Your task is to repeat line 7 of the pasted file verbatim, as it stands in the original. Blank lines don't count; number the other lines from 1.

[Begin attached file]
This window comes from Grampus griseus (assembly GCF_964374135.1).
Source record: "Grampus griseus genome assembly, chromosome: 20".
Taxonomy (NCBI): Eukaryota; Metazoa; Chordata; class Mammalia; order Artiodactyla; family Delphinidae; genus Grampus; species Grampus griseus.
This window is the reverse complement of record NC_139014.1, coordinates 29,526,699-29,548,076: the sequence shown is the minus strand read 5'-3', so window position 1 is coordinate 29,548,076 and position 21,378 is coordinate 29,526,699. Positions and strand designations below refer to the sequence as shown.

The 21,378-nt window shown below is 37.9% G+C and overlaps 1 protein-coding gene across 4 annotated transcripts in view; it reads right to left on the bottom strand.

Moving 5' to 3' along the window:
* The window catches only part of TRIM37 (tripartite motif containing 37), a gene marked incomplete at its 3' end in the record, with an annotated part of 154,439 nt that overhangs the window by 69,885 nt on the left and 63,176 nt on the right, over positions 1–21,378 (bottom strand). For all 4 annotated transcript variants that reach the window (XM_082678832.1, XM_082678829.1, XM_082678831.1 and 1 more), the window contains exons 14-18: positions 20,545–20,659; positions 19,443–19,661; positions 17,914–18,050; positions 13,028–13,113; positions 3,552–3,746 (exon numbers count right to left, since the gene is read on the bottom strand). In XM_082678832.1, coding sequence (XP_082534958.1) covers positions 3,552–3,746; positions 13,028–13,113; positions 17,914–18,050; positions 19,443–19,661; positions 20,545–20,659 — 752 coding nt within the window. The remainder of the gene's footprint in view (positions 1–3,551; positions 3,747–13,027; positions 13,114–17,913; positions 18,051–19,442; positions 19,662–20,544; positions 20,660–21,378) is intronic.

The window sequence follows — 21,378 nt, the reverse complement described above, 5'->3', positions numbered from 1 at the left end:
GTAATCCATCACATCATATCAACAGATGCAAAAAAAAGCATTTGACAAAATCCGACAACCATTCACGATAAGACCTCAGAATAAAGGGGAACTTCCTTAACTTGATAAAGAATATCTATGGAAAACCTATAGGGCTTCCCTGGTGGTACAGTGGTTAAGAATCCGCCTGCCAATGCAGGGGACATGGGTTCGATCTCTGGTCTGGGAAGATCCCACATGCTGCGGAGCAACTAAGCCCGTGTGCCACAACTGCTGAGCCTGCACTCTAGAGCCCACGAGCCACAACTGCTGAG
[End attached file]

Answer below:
* The window catches only part of TRIM37 (tripartite motif containing 37), a gene marked incomplete at its 3' end in the record, with an annotated part of 154,439 nt that overhangs the window by 69,885 nt on the left and 63,176 nt on the right, over positions 1–21,378 (bottom strand). For all 4 annotated transcript variants that reach the window (XM_082678832.1, XM_082678829.1, XM_082678831.1 and 1 more), the window contains exons 14-18: positions 20,545–20,659; positions 19,443–19,661; positions 17,914–18,050; positions 13,028–13,113; positions 3,552–3,746 (exon numbers count right to left, since the gene is read on the bottom strand). In XM_082678832.1, coding sequence (XP_082534958.1) covers positions 3,552–3,746; positions 13,028–13,113; positions 17,914–18,050; positions 19,443–19,661; positions 20,545–20,659 — 752 coding nt within the window. The remainder of the gene's footprint in view (positions 1–3,551; positions 3,747–13,027; positions 13,114–17,913; positions 18,051–19,442; positions 19,662–20,544; positions 20,660–21,378) is intronic.